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What Led DOJ to Oppose the NSA Surveillance Program?:
So what were the events that led the top officials at DOJ and the FBI to threaten to resign in 2004 over the NSA surveillance program? Like Marty Lederman, I imagine the key difference was the shift from the legal theories that the John Yoo/Jay Bybee OLC embraced as compared to what Jack Goldmsith's OLC adopted.

  Specifically, I imagine it went something like this. (Warning: Lots and lots of speculation ahead.) As Marty notes, it seems likely that John Yoo had written the initial 2001 memo under OLC head Jay Bybee approving the NSA surveillance program entirely on Article II grounds. Presumably it said that the President as Commander-in-Chief can authorize whatever monitoring the President wants to authorize to protect the county. When Goldsmith took over at OLC, however, he probably repudiated Yoo's Article II theory and instead tried to justify the program under the post 9/11 Authorization to Use Military Force (AUMF). That introduced a tailoring requirement -- specifically, a need for the monitoring to be directed "against those nations, organizations, or persons he determines planned, authorized, committed, or aided the terrorist attacks" of 9/11. (There might be a similar tailoring requirement under the Fourth Amendment depending on how you read the cases and how the technology works.)

  What difference would that make? Well, we're guessing, of course, but it may be that the restrictions on the program that the Bush Administration has emphasized -- monitoring only with cause, when one person is believed to be outside the U.S., etc. -- were the requirements that Comey and Goldsmith were insisting on at the hospital that night when Gonzales and Card came by. Remember the "important safeguards" that Gonzales emphasized in his February 2006 Senate testimony:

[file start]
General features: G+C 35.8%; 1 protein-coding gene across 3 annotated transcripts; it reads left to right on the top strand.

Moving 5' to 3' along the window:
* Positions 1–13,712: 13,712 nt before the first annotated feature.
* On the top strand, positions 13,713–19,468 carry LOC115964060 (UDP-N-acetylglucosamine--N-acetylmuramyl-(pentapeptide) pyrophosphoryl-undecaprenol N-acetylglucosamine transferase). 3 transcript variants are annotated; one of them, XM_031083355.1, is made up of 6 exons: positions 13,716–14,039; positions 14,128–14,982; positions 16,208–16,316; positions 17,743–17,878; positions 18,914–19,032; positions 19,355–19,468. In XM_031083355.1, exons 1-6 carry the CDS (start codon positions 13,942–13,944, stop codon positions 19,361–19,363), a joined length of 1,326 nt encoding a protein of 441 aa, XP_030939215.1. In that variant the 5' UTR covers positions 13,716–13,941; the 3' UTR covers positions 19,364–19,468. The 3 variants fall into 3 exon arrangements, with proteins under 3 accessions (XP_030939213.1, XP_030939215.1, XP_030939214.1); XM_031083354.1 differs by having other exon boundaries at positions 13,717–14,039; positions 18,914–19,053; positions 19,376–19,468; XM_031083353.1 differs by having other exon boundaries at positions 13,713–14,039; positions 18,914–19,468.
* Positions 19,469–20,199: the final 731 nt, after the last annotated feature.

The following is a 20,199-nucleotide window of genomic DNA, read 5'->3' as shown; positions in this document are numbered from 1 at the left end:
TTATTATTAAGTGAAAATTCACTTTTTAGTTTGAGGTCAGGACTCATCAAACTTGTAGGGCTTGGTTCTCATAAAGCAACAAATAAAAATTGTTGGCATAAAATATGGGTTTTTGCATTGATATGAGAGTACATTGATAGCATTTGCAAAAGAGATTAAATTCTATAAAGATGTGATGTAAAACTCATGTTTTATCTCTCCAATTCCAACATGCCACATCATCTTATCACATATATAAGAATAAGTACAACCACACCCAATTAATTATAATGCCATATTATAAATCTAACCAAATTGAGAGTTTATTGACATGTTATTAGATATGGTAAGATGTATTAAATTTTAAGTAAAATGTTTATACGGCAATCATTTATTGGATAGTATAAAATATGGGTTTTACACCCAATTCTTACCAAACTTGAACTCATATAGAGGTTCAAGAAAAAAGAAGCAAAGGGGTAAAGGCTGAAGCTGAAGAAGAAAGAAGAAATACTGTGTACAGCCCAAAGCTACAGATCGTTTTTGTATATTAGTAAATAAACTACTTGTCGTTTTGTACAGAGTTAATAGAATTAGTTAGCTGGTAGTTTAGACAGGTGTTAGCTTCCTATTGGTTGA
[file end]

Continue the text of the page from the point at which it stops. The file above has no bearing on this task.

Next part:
While the president approved this program to respond to the new threats against us, he also imposed several important safeguards to protect the privacy and the civil liberties of all Americans.

First, only international communications are authorized for interception under this program. That is communications between a foreign country and this country.

Second, the program is triggered only when a career professional at the NSA has reasonable grounds to believe that one of the parties to a communication is a member or agent of Al Qaida or an affiliated terrorist organization. As the president has said, if you're talking with Al Qaida, we want to know what you're saying.

Third, to protect the privacy of Americans still further, the NSA employs safeguards to minimize the unnecessary collection and dissemination of information about U.S. persons.

Fourth, this program is administered by career professionals at NSA, expert intelligence analysts and their senior supervisors with access to the best available information. They make the decisions to initiate surveillance. The operation of the program is reviewed by NSA lawyers, and rigorous oversight is provided by the NSA inspector general.
  It seems quite possible that it was exactly these protections that Gonzales was trying to avoid when he came to the hospital that night to try to get Ashcroft's signature. Perhaps Gonzales and Card wanted to keep the monitoring program "as is," in its broadest form as authorized by John Yoo. But Goldsmith persuaded Comey and Ashcroft and Mueller that it was lawful only if it the monitoring was more targeted along the lines that DOJ would later defend. If this theory is right, it may mean that Comey, Ashcroft, Goldsmith, and Mueller may have been ready to resign at least in part over the proper interpretation of Article II.

  Anyway, I should emphasize that this is all just speculation. We only know a very small chunk of the facts, and it could be that the real elephant is very different from the small part we are feeling.
Ugh (mail):
Card, Gonzales, Bush, Addington, Cheney - all thugs, in charge of the most powerful country in the history of the world.
5.16.2007 6:29pm
Crust (mail):